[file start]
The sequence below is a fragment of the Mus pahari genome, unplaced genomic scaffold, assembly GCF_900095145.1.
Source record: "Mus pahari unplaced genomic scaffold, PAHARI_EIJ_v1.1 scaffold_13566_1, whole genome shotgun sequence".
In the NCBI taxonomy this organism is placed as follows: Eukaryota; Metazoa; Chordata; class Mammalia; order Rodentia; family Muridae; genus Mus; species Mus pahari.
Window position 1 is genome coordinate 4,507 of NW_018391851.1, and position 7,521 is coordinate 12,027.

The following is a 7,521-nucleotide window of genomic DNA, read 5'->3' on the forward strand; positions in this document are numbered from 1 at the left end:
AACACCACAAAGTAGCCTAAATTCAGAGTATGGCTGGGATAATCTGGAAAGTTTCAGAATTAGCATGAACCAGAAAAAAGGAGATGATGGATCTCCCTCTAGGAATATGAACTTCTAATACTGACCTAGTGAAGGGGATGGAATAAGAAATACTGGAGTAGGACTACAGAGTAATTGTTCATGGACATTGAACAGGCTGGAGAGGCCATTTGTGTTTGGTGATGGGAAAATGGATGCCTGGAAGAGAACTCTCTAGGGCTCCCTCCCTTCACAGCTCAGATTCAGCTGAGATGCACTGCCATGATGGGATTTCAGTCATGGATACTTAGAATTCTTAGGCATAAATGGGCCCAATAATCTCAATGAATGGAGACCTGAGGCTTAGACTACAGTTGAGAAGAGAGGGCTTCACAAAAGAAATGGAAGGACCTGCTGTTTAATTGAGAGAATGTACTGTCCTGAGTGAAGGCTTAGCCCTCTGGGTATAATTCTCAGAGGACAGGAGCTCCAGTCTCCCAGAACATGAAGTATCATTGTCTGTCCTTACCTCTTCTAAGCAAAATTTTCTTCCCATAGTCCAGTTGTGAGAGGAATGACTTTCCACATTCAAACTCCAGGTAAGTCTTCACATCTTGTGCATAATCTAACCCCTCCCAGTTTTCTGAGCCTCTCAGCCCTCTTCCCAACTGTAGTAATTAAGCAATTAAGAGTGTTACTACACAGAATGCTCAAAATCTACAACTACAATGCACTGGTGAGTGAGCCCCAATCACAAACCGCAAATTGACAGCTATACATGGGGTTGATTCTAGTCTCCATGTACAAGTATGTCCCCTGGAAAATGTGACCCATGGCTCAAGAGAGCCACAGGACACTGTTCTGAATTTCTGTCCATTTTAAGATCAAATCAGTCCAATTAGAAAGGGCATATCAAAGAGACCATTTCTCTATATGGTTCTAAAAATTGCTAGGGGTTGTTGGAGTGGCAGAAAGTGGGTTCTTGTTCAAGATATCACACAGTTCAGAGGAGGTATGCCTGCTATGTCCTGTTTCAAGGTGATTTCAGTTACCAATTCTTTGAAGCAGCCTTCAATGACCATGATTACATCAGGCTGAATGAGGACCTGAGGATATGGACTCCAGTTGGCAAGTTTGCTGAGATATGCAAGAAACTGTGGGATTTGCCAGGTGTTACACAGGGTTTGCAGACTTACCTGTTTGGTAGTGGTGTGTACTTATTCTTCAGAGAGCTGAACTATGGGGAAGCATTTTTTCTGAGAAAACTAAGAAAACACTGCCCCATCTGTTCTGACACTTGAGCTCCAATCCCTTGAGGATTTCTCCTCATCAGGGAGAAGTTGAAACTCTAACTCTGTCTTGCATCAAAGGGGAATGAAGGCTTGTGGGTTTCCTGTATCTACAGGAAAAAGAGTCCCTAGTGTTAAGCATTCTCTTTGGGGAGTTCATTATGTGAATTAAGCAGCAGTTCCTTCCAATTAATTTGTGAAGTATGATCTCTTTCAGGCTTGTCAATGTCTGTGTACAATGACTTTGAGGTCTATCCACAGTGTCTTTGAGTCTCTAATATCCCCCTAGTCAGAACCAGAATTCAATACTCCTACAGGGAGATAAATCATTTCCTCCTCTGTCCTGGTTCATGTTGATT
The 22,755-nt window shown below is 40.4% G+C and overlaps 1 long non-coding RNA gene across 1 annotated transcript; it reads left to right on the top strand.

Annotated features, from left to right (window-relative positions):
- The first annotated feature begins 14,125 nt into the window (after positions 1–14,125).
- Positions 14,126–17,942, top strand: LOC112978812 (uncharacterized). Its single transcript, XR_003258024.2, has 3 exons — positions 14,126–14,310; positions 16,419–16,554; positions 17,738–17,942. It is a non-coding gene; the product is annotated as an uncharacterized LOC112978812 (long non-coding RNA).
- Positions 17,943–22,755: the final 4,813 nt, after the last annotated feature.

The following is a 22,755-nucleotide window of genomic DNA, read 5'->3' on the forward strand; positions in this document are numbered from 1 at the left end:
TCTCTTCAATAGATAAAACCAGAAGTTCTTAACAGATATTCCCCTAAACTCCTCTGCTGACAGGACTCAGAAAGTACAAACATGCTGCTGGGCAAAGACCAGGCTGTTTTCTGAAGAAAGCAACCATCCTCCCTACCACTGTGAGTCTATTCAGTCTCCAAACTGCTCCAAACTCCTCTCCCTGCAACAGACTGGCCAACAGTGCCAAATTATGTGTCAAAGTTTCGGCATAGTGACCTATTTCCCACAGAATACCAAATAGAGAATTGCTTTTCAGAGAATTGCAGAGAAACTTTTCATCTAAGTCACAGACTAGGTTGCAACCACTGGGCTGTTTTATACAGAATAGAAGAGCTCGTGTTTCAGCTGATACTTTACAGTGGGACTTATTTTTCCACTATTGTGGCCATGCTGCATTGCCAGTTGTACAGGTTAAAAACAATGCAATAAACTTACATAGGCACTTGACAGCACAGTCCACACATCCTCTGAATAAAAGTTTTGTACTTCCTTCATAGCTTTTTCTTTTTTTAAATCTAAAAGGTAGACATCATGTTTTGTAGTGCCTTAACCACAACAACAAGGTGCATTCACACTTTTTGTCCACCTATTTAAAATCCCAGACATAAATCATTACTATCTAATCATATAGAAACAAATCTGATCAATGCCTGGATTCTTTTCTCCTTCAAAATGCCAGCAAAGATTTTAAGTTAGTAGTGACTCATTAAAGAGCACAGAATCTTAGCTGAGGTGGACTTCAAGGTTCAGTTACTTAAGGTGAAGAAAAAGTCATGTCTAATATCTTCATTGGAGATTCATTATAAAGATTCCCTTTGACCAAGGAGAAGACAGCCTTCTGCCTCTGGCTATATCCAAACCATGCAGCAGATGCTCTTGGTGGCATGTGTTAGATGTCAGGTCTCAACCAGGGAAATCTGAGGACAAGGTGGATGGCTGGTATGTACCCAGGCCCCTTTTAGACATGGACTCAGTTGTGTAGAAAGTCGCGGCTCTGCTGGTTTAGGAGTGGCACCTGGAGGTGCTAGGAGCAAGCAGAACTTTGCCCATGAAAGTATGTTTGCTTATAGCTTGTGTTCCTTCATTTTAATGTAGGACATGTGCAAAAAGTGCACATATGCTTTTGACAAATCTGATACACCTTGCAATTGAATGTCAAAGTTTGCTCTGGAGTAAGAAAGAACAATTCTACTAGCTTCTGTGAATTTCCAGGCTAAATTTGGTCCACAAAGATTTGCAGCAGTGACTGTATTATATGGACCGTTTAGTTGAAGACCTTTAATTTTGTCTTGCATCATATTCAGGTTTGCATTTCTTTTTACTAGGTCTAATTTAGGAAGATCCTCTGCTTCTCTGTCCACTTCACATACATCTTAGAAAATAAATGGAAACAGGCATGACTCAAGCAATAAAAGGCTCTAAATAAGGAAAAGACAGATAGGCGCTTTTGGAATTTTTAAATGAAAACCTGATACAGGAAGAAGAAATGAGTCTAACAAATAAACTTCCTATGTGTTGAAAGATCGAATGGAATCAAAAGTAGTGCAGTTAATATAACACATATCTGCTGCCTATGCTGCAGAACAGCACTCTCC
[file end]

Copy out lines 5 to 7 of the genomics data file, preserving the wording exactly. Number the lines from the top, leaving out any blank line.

The following is a 7,521-nucleotide window of genomic DNA, read 5'->3' on the forward strand; positions in this document are numbered from 1 at the left end:
AACACCACAAAGTAGCCTAAATTCAGAGTATGGCTGGGATAATCTGGAAAGTTTCAGAATTAGCATGAACCAGAAAAAAGGAGATGATGGATCTCCCTCTAGGAATATGAACTTCTAATACTGACCTAGTGAAGGGGATGGAATAAGAAATACTGGAGTAGGACTACAGAGTAATTGTTCATGGACATTGAACAGGCTGGAGAGGCCATTTGTGTTTGGTGATGGGAAAATGGATGCCTGGAAGAGAACTCTCTAGGGCTCCCTCCCTTCACAGCTCAGATTCAGCTGAGATGCACTGCCATGATGGGATTTCAGTCATGGATACTTAGAATTCTTAGGCATAAATGGGCCCAATAATCTCAATGAATGGAGACCTGAGGCTTAGACTACAGTTGAGAAGAGAGGGCTTCACAAAAGAAATGGAAGGACCTGCTGTTTAATTGAGAGAATGTACTGTCCTGAGTGAAGGCTTAGCCCTCTGGGTATAATTCTCAGAGGACAGGAGCTCCAGTCTCCCAGAACATGAAGTATCATTGTCTGTCCTTACCTCTTCTAAGCAAAATTTTCTTCCCATAGTCCAGTTGTGAGAGGAATGACTTTCCACATTCAAACTCCAGGTAAGTCTTCACATCTTGTGCATAATCTAACCCCTCCCAGTTTTCTGAGCCTCTCAGCCCTCTTCCCAACTGTAGTAATTAAGCAATTAAGAGTGTTACTACACAGAATGCTCAAAATCTACAACTACAATGCACTGGTGAGTGAGCCCCAATCACAAACCGCAAATTGACAGCTATACATGGGGTTGATTCTAGTCTCCATGTACAAGTATGTCCCCTGGAAAATGTGACCCATGGCTCAAGAGAGCCACAGGACACTGTTCTGAATTTCTGTCCATTTTAAGATCAAATCAGTCCAATTAGAAAGGGCATATCAAAGAGACCATTTCTCTATATGGTTCTAAAAATTGCTAGGGGTTGTTGGAGTGGCAGAAAGTGGGTTCTTGTTCAAGATATCACACAGTTCAGAGGAGGTATGCCTGCTATGTCCTGTTTCAAGGTGATTTCAGTTACCAATTCTTTGAAGCAGCCTTCAATGACCATGATTACATCAGGCTGAATGAGGACCTGAGGATATGGACTCCAGTTGGCAAGTTTGCTGAGATATGCAAGAAACTGTGGGATTTGCCAGGTGTTACACAGGGTTTGCAGACTTACCTGTTTGGTAGTGGTGTGTACTTATTCTTCAGAGAGCTGAACTATGGGGAAGCATTTTTTCTGAGAAAACTAAGAAAACACTGCCCCATCTGTTCTGACACTTGAGCTCCAATCCCTTGAGGATTTCTCCTCATCAGGGAGAAGTTGAAACTCTAACTCTGTCTTGCATCAAAGGGGAATGAAGGCTTGTGGGTTTCCTGTATCTACAGGAAAAAGAGTCCCTAGTGTTAAGCATTCTCTTTGGGGAGTTCATTATGTGAATTAAGCAGCAGTTCCTTCCAATTAATTTGTGAAGTATGATCTCTTTCAGGCTTGTCAATGTCTGTGTACAATGACTTTGAGGTCTATCCACAGTGTCTTTGAGTCTCTAATATCCCCCTAGTCAGAACCAGAATTCAATACTCCTACAGGGAGATAAATCATTTCCTCCTCTGTCCTGGTTCATGTTGATT
The 22,755-nt window shown below is 40.4% G+C and overlaps 1 long non-coding RNA gene across 1 annotated transcript; it reads left to right on the top strand.